The upgrade from Audition 1.0 or CEP 2.x costs $69. If you’re upgrading from CEP 1.x or Cool Edit 2000 it’s $169. They have a competitive upgrade for owners of Sound Forge, Acid, Vegas, Pro Tools, Pro Tools LE, Nuendo, Wavelab, or Cubase for $249. If you are jumping into this program for the first time, it’ll cost $299. Upgrade buyers should also note that unlike previous updates you do not need to have your existing program installed in your computer. All you need to have on hand is your original serial number to enter when prompted. As it’s been since the beginning, this represents an outrageously good deal. The price per feature is ridiculous! Check their website at www.adobe.com/audition.

While on that website, click over to the Audition User Forums. That and the User Forums at www.audiomasters.com should be required daily reading for all Audition and CEP users. Okay, maybe not daily, but every week for sure! Both are great places to get your questions answered, help others by answering their questions, or pick up another great trick you didn’t know.

If you are interested in a career change, like making home movies, or work with video on a regular basis, Audition 1.5 is part of the Adobe Video Collection 2.5 Standard. This includes video editor Premier Pro 1.5, motion graphics and visual effects with After Effects 6.5, and DVD authoring with Encore DVD 1.5, all of which I know absolutely nothing about. Adobe will sell the whole magillah to any registered Audition 1.0 or Cool Edit (including Cool Edit 2000) user for $799.

Also available from Adobe as part of their Total Training series is a 2 DVD set for $149. If you are the least bit unsure about what you are doing, Adobe Audition Product Evangelist Jason Levine will guide you through the whole program at your leisure. Included in the 1.5 package is a real honest to goodness 300 page manual, and a 2 part, 40 minute DVD where Jason guides you through the new features and how to use the included loops. I even learned something new that has existed since 2.0 by watching this DVD, and I highly recommend you take the time to view it. The program ships as 2 CDs, one for the program and one for the loop materials.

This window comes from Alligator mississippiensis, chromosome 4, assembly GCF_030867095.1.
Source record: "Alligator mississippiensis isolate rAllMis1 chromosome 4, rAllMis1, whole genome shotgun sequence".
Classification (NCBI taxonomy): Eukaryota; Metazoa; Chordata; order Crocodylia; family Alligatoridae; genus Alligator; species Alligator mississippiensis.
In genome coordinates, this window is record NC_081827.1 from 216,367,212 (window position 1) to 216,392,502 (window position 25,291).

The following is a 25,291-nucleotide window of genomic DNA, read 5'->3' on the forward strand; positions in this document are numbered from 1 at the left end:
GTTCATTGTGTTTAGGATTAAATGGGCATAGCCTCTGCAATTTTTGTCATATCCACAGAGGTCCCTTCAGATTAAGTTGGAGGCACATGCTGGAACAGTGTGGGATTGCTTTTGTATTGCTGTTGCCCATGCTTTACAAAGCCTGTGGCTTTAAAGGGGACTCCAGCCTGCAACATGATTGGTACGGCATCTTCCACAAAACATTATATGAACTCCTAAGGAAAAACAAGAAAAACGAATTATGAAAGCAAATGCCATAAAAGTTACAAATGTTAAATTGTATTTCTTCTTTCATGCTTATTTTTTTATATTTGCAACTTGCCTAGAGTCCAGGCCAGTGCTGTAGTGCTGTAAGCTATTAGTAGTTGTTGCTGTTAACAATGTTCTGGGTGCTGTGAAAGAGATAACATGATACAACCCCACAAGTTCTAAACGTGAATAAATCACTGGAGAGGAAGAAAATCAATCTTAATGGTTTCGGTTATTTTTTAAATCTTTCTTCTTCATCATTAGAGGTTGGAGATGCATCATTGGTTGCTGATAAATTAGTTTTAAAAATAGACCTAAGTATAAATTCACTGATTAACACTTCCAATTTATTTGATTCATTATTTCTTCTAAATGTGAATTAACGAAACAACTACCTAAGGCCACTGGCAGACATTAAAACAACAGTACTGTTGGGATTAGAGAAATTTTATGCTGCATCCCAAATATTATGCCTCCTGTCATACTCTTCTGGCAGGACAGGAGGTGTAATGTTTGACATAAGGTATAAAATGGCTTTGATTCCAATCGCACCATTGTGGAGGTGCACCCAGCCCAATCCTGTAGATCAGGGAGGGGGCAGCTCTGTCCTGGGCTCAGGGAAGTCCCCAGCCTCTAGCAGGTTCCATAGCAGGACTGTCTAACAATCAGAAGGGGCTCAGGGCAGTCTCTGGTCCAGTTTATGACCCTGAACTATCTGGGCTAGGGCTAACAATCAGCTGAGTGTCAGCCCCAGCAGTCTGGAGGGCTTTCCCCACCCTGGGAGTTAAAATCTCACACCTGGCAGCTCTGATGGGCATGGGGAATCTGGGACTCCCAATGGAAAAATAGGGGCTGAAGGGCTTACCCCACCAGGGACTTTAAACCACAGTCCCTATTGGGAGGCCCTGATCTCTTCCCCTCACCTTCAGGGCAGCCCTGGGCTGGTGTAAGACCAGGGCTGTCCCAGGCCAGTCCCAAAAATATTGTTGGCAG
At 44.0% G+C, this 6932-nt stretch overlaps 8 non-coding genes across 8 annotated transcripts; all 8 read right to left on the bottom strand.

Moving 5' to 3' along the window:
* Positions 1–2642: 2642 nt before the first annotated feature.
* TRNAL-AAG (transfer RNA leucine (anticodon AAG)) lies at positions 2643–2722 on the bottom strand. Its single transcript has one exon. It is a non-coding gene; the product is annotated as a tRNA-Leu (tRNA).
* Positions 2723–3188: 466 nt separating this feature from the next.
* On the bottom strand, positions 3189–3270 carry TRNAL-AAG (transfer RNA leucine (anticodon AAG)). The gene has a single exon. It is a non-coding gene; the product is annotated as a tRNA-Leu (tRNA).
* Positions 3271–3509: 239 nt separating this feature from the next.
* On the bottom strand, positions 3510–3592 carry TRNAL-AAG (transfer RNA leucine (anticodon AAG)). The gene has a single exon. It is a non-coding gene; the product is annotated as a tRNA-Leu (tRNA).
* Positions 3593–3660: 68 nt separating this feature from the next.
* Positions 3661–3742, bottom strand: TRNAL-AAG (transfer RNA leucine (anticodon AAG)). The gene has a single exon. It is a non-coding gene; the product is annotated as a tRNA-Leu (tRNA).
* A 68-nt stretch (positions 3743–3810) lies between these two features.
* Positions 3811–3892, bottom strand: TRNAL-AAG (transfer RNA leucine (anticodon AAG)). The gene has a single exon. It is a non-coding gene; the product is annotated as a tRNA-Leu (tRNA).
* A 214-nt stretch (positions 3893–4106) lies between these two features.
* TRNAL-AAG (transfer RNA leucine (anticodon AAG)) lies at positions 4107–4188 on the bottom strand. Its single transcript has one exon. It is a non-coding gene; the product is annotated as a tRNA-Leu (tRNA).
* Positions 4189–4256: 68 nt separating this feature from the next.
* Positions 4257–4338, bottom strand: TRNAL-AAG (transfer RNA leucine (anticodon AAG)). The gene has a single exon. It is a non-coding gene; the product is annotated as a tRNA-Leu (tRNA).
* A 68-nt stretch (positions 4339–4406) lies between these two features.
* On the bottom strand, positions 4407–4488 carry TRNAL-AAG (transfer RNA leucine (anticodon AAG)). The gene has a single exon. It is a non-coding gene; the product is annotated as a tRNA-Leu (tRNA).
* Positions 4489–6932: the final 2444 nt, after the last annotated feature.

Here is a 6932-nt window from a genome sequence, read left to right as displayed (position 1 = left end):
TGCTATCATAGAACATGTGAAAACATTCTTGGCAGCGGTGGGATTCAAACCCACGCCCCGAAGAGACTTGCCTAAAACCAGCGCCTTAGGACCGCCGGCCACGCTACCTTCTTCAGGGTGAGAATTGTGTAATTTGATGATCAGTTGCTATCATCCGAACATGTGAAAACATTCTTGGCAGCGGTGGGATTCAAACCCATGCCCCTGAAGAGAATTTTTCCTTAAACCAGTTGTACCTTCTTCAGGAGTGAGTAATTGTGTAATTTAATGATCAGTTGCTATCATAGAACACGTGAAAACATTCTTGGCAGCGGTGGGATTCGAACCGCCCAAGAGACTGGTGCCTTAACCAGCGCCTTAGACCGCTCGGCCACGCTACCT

I’ve been a long time user and supporter of CEP and Audition. Audition 1.5 is not only the newest version, it’s also the best, with the stability of 1.2a, and uses the advanced features of 2.1 as a leaping off point. I think it’s terrific, and just about ideal for the way I work in radio. One of my co-producers at our cluster thinks it worthwhile just for the Clip Time Stretching, while another loves the pre/post roll as it was the last thing he was missing from a previous software package he was used to. Yet another thinks the loop material is quite cool. I like the Envelope scaling best. The Engineering Director likes how well the upgrades fit into his capital budget. Is Audition 1.5 worth it? Yes!